Diversity and Inclusion: the role of internal communication

2020 was a year that brought into sharp focus the racial and social inequalities that are still prevalent in today’s society.

The events of the past 12 months have caused a lot of companies to revaluate how diverse and inclusive they truly are and highlighted that there is much work to do internally for many.

This has made me reflect a lot recently on the role that internal communication has to play in this and what we can do as communicators to help create more diverse and inclusive organisations.

Based on research I have previously undertaken in this area and my experiences as an internal comms practitioner, I have pulled together a short briefing paper with practical tips and guidance to help fellow internal communicators to drive diversity, inclusion and equity in their organisations.


The role of internal communication

Many organisations claim they are diverse and inclusive and talk a lot about diversity being a priority, including it in corporate strategies and on company websites, but how many truly are diverse and inclusive?

Cultivating a diverse and inclusive environment for all employees goes much further than just hiring more individuals from underrepresented groups. It requires a cultural shift and a commitment at every level of the organisation.

Internal communication is fundamental in achieving this.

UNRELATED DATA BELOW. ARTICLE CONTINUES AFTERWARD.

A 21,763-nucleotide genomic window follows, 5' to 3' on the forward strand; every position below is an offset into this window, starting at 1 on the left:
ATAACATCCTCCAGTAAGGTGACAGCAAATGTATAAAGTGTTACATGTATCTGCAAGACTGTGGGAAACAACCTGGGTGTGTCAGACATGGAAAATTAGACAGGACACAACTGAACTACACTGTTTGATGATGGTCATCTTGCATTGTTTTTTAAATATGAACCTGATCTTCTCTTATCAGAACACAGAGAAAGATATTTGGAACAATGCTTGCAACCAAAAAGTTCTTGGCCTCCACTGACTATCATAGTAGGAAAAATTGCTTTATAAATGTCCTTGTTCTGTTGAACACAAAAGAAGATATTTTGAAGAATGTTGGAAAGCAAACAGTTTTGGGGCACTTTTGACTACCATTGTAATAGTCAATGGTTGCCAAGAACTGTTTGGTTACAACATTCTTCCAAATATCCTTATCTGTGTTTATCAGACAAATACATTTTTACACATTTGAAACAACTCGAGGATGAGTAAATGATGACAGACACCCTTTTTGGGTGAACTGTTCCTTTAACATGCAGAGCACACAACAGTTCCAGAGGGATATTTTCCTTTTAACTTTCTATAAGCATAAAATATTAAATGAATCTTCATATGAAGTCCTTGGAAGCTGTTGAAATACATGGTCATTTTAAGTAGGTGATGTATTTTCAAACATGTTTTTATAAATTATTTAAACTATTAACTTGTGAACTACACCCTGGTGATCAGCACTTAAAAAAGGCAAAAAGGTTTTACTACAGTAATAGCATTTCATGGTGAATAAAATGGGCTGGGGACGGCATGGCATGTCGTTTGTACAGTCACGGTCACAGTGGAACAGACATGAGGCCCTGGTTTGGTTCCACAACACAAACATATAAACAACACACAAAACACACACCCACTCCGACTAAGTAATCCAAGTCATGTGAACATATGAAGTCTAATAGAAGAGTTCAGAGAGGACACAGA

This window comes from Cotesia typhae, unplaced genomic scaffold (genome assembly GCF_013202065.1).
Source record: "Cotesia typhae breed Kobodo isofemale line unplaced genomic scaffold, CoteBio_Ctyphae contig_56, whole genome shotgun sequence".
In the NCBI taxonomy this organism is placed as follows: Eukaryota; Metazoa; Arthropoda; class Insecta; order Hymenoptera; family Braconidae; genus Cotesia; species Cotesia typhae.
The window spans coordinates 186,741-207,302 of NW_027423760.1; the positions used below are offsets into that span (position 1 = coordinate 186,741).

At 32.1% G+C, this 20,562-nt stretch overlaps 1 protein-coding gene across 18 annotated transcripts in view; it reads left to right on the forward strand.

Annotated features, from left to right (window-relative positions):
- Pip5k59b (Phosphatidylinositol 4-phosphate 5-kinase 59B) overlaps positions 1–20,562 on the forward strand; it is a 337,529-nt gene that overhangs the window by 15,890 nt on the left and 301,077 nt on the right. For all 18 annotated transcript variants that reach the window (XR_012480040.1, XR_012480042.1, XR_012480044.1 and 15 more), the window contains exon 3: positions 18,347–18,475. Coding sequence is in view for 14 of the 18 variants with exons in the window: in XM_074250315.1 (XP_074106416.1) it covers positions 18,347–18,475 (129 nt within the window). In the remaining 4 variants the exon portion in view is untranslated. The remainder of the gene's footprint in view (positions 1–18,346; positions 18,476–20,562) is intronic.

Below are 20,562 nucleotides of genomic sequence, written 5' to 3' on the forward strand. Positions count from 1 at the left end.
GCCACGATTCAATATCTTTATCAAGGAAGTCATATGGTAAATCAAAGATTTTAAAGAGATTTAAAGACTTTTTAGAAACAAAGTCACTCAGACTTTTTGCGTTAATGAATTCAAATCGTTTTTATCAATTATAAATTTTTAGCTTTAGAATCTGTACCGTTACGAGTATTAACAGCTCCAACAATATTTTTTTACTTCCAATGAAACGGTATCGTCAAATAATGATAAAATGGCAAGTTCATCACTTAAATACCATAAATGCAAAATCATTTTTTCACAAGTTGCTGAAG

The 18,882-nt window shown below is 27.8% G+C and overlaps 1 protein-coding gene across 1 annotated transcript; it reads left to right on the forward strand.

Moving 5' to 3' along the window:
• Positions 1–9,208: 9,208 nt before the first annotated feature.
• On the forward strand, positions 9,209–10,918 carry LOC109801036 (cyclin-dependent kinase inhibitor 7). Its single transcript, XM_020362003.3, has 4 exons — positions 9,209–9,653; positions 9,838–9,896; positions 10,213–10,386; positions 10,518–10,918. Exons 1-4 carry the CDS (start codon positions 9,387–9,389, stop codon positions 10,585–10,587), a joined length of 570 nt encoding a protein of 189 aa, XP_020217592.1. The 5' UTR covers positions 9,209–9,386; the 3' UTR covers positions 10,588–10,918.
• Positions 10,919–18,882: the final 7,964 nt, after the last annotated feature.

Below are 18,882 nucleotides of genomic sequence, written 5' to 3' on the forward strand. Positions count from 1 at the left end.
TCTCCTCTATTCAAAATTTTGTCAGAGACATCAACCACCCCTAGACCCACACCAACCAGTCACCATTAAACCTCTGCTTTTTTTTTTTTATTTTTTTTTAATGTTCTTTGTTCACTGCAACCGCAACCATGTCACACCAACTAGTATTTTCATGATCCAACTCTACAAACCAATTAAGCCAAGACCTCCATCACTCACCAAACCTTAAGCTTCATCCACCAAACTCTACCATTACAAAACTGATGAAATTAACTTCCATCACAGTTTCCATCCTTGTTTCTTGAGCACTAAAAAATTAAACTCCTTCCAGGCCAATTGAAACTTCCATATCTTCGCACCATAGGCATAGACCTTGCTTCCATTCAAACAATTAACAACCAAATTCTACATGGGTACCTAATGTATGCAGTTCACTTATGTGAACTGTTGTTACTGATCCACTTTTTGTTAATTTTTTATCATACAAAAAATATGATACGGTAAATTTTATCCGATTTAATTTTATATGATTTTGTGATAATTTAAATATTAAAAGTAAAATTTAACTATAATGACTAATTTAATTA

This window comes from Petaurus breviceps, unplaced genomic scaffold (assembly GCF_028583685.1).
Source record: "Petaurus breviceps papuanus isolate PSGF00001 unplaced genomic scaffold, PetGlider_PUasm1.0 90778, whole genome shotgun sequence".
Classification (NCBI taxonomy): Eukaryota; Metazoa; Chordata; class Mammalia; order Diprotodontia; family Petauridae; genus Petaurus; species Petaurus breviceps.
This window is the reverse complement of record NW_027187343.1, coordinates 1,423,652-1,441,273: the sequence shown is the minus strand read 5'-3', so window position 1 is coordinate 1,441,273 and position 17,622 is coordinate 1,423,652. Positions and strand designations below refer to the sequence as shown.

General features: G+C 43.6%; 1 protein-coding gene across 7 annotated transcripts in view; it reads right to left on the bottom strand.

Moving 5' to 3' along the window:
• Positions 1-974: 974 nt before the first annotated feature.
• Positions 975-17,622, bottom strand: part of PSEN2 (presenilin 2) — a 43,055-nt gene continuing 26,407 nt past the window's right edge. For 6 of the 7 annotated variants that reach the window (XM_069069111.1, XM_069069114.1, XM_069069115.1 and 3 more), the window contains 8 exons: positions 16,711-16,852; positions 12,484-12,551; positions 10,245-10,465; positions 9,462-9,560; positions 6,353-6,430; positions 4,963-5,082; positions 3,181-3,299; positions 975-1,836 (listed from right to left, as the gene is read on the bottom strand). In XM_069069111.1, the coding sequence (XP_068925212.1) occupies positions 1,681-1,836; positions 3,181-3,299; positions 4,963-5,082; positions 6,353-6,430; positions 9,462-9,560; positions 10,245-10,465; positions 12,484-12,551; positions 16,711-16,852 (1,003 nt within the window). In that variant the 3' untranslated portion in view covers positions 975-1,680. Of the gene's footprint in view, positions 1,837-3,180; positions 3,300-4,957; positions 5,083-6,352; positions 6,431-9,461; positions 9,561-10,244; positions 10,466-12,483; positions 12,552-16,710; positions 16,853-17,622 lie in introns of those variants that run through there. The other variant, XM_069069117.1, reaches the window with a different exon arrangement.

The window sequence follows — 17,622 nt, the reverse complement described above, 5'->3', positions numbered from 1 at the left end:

To help foster a diverse and inclusive culture, internal communication should assume two key responsibilities within all organisations:

  • Informing, educating and supporting all employees to adopt inclusive attitudes and behaviours in all aspects of their working lives.
  • Giving every individual a voice and sense of belonging within the organisation.


Driving Diversity, Inclusion & Equity in your organisation

Here are my top five tips for how internal communication can achieve these deliverables and successfully drive diversity, inclusion and equity in your organisation.


1)      Strong visible leadership support

First and foremost, diversity and inclusion must be championed from the top. If your senior leaders are not fully committed to the cultural shift that is needed, it won’t happen. Asking your leaders to be visible sponsors of your diversity and inclusion activity and to lend their voice and influence to communications is one of the most effective ways to get your employees listening and to drive cultural change.

In my current organisation, we recently launched a diversity and inclusion advocacy programme for our Executive Team. As part of this, each member of the Executive Team is now a sponsor of one of our staff equality networks, which are affinity groups that aim to give diverse groups a voice within the organisation. As well as attending network meetings and listening to and actioning feedback, they act as a spokesperson for each group and provide regular updates from the networks in our monthly Executive newsletter. This has not only helped to raise the profile of these groups and any issues they are facing, but it has shown that the organisation and its leaders are fully committed to diversity and inclusion and to making a difference.


2)      Define what diversity and inclusion mean to your organisation